Give credit to Mr. West where credit is due – previously Yeezus probably wouldn’t have landed in the top five, let alone the top two. But as with certain wines and cheeses (Swiss namely), there is an aging process to provide a delicious and satisfying taste. The same could be said of West über-ambitious Yeezus – or something similar that is!
Recommended Spins: “Black Skinhead”; “I Am A God”; “New Slaves”; “Blood on the Leaves”; “Bound 2″ featuring Charlie Wilson
Seals The Deal: “Blood on the Leaves”
The Electric Lady
Don’t put the fork in R&B music just yet – Janelle Monae delivers the year’s most intriguing R&B album that brilliantly encompasses numerous styles and keeps things both classic and progressive. One of a kind, all should bow down to JM.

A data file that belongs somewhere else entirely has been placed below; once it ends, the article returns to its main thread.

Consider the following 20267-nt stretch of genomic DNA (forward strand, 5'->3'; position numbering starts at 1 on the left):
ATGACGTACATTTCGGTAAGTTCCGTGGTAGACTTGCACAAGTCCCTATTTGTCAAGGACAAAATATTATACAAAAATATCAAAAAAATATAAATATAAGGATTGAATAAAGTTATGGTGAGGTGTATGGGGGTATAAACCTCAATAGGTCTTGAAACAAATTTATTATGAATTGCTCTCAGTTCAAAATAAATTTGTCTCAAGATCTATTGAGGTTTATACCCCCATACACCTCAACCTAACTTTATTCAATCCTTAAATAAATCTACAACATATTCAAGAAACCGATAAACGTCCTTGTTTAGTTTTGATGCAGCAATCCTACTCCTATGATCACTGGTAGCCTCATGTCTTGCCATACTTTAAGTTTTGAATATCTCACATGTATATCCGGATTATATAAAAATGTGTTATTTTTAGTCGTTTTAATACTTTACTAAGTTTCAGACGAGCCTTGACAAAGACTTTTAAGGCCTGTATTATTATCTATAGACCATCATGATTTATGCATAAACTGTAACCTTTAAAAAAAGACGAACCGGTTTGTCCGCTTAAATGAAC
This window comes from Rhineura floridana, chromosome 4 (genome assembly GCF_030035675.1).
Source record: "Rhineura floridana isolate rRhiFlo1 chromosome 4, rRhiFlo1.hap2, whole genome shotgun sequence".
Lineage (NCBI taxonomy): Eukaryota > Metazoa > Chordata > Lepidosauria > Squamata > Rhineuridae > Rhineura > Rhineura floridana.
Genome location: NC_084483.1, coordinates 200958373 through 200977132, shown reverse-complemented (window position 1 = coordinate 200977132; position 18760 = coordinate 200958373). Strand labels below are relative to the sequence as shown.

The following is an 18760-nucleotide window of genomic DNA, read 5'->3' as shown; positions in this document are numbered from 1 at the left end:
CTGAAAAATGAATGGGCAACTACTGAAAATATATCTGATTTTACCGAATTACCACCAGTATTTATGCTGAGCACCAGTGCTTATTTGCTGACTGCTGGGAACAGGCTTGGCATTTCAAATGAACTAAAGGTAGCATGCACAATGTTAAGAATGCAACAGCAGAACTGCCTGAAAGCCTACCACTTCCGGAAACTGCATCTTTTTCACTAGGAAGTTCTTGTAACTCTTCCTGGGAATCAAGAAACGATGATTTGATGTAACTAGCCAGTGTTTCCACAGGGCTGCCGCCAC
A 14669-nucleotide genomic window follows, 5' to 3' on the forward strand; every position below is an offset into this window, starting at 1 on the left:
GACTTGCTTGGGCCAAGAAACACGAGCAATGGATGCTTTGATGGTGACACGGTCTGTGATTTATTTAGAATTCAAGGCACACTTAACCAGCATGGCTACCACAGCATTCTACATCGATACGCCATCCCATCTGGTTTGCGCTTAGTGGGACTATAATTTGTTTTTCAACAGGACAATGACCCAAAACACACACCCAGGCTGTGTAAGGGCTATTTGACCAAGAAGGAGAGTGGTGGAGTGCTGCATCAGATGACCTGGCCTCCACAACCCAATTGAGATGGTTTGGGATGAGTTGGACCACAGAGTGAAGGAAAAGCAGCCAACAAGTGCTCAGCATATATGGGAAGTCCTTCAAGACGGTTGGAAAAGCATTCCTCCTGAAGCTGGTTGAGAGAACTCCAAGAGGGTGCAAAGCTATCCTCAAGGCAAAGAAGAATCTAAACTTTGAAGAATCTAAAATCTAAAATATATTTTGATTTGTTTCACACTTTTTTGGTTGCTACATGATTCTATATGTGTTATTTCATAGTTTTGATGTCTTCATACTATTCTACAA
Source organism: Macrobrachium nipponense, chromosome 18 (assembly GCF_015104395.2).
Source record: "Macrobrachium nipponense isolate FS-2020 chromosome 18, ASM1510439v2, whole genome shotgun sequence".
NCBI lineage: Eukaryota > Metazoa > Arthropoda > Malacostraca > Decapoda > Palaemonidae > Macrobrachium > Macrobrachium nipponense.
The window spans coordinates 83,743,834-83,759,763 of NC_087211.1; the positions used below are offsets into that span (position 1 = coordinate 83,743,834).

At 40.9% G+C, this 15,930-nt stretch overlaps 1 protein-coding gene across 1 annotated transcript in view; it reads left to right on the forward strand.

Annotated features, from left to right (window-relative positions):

Recommended Spins: “Give Them What They Love” featuring Prince; “Q.U.E.E.N.” featuring Erykah Badu; “Primetime” featuring Miguel; “Dance Apocalyptic”; “Dorothy Dandridge Eyes”
Seals The Deal: “Prime Time” featuring Miguel
Random Access Memories
The best, and arguably most exciting electronic album of 2013, is shockingly less futuristic compared to its colleagues, drawing back to old-school pop, disco, and soul. Throwback it is, Random Access Memories is one of the year’s finest albums regardless of genre, and stands a solid shot of winning the Grammy for album of the year.
Recommended Spins: “Give Life Back to Music”; “Giorgio By Moroder”; “Lose Yourself to Dance” featuring Pharrell Williams; “Touch” featuring Paul Williams; “Get Lucky” featuring Pharrell Williams; “Fragments of Time”
Seals The Deal: “Get Lucky” featuring Pharrell Williams
Love in the Future